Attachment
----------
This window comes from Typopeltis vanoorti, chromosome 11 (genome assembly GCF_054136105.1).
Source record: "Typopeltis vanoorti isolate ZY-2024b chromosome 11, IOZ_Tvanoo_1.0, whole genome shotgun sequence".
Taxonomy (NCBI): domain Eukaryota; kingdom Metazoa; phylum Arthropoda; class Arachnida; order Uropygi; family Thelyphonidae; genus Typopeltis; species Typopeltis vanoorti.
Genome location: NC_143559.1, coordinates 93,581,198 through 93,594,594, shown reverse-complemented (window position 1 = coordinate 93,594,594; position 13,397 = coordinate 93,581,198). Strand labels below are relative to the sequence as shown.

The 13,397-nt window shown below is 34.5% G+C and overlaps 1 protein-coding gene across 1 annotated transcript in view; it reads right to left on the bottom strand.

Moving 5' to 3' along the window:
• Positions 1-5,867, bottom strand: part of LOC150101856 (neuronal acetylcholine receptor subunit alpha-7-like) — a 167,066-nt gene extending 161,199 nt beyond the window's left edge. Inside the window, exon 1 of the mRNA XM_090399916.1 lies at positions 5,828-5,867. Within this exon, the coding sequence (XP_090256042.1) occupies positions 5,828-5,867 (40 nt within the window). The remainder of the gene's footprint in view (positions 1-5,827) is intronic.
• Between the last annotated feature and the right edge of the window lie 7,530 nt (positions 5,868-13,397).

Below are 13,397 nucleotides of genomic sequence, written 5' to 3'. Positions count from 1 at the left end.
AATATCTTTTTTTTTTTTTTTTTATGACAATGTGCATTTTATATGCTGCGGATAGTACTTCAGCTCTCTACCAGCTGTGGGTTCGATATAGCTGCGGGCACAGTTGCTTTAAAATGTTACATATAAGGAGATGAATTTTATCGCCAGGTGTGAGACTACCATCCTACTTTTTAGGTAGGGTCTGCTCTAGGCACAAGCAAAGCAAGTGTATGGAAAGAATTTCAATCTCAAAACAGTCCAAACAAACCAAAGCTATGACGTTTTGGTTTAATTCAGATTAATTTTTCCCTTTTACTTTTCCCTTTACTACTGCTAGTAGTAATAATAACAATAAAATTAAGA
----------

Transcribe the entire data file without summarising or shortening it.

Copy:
This window comes from Typopeltis vanoorti, chromosome 11 (genome assembly GCF_054136105.1).
Source record: "Typopeltis vanoorti isolate ZY-2024b chromosome 11, IOZ_Tvanoo_1.0, whole genome shotgun sequence".
Taxonomy (NCBI): domain Eukaryota; kingdom Metazoa; phylum Arthropoda; class Arachnida; order Uropygi; family Thelyphonidae; genus Typopeltis; species Typopeltis vanoorti.
Genome location: NC_143559.1, coordinates 93,581,198 through 93,594,594, shown reverse-complemented (window position 1 = coordinate 93,594,594; position 13,397 = coordinate 93,581,198). Strand labels below are relative to the sequence as shown.

The 13,397-nt window shown below is 34.5% G+C and overlaps 1 protein-coding gene across 1 annotated transcript in view; it reads right to left on the bottom strand.

Moving 5' to 3' along the window:
• Positions 1-5,867, bottom strand: part of LOC150101856 (neuronal acetylcholine receptor subunit alpha-7-like) — a 167,066-nt gene extending 161,199 nt beyond the window's left edge. Inside the window, exon 1 of the mRNA XM_090399916.1 lies at positions 5,828-5,867. Within this exon, the coding sequence (XP_090256042.1) occupies positions 5,828-5,867 (40 nt within the window). The remainder of the gene's footprint in view (positions 1-5,827) is intronic.
• Between the last annotated feature and the right edge of the window lie 7,530 nt (positions 5,868-13,397).

Below are 13,397 nucleotides of genomic sequence, written 5' to 3'. Positions count from 1 at the left end.
AATATCTTTTTTTTTTTTTTTTTATGACAATGTGCATTTTATATGCTGCGGATAGTACTTCAGCTCTCTACCAGCTGTGGGTTCGATATAGCTGCGGGCACAGTTGCTTTAAAATGTTACATATAAGGAGATGAATTTTATCGCCAGGTGTGAGACTACCATCCTACTTTTTAGGTAGGGTCTGCTCTAGGCACAAGCAAAGCAAGTGTATGGAAAGAATTTCAATCTCAAAACAGTCCAAACAAACCAAAGCTATGACGTTTTGGTTTAATTCAGATTAATTTTTCCCTTTTACTTTTCCCTTTACTACTGCTAGTAGTAATAATAACAATAAAATTAAGA